For some women, morning sickness can begin as soon as their first delayed period. For others, it can begin between the sixth and sixteenth week of pregnancy however it is expected to improve by weeks 12 - 14.
There are also occasions when morning sickness lasts for the entire duration of the pregnancy. If a woman has an excessive vomiting presentation during pregnancy it can be classified as hyperemesis gravidarum and usually requires hospitalisation and medical treatment. Women with severe morning sickness may require blood and urine tests to check for dehydration, ketone levels and electrolyte levels ensuring safety of the baby and the self.
There are many theories but below are a few factors that may contribute to symptoms:
In Chinese Medicine we define morning sickness as "rebellious qi" which interferes with the descending action of the stomach resulting in nausea and vomiting.
Patterns of rebellious Qi can stem from a number of factors such as:
Diagnosis in Traditional Chinese Medicine may include:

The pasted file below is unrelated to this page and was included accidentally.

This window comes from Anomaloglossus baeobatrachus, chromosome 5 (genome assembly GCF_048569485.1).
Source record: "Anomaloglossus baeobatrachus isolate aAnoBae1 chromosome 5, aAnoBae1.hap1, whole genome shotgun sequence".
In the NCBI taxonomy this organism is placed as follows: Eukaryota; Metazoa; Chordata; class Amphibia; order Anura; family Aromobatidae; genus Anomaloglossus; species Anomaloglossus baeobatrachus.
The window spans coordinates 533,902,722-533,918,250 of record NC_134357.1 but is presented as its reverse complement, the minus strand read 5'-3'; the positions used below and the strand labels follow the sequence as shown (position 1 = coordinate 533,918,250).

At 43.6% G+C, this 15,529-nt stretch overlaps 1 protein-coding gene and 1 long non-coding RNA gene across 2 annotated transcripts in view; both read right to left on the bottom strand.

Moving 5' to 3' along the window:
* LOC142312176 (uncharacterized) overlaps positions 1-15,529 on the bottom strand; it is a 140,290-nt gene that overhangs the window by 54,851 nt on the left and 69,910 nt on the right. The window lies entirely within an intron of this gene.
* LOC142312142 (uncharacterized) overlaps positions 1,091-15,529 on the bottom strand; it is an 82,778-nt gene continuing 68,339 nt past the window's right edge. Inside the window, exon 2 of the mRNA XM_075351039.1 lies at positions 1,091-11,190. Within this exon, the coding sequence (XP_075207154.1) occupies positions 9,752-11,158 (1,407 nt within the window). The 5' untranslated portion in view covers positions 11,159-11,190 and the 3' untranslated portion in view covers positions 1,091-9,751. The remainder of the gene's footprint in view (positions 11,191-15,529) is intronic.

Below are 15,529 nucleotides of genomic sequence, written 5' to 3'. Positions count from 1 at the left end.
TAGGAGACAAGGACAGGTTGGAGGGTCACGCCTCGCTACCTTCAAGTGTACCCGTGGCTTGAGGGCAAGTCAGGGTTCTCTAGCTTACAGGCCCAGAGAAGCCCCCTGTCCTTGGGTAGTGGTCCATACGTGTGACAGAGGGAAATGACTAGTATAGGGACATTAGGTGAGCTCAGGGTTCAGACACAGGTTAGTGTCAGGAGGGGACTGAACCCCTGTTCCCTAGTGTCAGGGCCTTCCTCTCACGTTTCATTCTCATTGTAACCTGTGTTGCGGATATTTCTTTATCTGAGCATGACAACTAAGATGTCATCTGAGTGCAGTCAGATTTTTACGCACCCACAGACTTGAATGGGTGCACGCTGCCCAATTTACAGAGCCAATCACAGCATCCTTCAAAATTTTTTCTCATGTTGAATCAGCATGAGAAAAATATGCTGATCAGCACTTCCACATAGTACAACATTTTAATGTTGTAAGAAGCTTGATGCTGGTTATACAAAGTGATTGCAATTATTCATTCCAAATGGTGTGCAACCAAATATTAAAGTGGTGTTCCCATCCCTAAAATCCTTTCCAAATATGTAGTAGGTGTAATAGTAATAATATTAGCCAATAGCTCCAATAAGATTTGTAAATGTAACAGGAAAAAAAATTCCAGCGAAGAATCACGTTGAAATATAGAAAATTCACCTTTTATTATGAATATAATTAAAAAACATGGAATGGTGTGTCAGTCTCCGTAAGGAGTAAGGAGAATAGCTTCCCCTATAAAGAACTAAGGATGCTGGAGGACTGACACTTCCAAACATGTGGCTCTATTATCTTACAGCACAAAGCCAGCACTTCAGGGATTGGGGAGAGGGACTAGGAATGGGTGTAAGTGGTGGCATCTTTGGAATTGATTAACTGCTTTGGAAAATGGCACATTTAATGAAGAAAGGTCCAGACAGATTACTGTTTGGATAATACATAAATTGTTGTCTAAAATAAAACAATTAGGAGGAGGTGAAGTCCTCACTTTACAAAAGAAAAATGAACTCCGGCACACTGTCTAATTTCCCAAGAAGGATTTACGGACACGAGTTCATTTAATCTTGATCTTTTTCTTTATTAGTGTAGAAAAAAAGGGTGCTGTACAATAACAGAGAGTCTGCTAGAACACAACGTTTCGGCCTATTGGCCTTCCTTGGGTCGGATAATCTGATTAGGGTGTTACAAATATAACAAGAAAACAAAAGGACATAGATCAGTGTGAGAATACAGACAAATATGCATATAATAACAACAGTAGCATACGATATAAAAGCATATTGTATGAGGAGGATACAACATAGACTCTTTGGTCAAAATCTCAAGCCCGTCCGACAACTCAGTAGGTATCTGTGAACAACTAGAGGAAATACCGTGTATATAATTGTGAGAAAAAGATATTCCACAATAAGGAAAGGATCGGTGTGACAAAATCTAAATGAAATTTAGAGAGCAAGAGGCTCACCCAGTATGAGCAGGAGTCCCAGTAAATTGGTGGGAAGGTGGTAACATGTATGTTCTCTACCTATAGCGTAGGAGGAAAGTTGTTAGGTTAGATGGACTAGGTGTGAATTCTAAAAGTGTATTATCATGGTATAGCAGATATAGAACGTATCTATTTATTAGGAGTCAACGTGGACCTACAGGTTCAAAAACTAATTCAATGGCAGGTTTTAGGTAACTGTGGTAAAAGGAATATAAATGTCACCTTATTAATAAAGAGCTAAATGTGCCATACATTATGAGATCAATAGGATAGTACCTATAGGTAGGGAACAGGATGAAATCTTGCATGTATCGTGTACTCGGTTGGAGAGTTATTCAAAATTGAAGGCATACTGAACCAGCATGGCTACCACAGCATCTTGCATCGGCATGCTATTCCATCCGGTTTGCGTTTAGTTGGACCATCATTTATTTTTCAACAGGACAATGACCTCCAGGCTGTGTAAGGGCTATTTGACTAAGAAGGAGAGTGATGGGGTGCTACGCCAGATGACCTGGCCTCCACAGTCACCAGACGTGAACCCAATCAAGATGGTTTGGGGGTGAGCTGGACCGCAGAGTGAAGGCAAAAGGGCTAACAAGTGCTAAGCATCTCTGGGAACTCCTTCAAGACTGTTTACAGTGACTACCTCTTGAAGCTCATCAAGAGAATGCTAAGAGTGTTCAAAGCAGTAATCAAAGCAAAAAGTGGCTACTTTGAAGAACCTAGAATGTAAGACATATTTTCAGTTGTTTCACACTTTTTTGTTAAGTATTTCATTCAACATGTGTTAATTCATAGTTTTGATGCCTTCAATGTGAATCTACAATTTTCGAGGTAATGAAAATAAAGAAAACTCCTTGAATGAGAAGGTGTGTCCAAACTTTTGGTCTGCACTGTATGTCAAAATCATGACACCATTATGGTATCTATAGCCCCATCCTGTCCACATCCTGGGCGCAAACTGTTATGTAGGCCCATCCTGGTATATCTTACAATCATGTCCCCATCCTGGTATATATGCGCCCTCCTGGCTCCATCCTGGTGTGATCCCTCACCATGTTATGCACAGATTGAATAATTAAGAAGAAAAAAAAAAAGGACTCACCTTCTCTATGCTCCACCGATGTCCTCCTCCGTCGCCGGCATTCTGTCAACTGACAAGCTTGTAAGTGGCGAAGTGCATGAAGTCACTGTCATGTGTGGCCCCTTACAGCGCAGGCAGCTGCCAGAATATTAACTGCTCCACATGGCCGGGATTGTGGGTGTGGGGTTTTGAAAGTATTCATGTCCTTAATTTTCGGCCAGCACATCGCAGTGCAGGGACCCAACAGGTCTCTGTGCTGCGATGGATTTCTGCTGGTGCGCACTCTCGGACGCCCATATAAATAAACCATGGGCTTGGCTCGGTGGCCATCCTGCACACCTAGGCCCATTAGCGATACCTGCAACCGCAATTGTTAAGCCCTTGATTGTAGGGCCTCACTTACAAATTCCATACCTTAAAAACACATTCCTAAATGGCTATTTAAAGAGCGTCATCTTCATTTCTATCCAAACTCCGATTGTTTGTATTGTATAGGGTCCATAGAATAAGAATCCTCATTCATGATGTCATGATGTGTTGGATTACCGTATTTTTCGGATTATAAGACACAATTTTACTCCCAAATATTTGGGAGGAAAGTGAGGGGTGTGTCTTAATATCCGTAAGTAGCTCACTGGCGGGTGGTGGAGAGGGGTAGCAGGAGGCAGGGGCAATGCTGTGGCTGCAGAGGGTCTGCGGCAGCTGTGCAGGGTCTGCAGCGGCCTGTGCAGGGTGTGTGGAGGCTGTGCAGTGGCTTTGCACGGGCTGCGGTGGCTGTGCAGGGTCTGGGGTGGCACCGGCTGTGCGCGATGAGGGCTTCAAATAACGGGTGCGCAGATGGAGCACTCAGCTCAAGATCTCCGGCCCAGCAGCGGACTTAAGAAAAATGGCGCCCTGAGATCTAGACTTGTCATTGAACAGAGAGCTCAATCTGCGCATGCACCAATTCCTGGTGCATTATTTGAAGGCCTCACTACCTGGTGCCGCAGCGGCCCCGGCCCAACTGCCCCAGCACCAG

Our Acupuncturists will ask questions about your health prior to falling pregnant and an array of other questions to help understand your differential diagnosis.
Once an understanding of your morning sickness is achieved and a diagnosis is determined, specific acupuncture points will be selected in different locations on the body to help harmonise the stomach and alleviate symptoms of nausea and vomiting. It's important to remember, your journey and your body is different to another's journey, and your acupuncture treatment will also vary depending on your signs and symptoms and health status and history.
If you would like to learn more about acupuncture for morning sickness, please feel free to contact our Varsity Lakes / Robina Acupuncture clinic. Alternatively, if you're ready to try acupuncture, you can schedule an appointment online. We look forward to helping you gain some relief so your pregnancy journey can feel more pleasant and enjoyable.
Betts D, 2006, The essential guide to acupuncture in pregnancy and childbirth, the journal of Chinese medicine.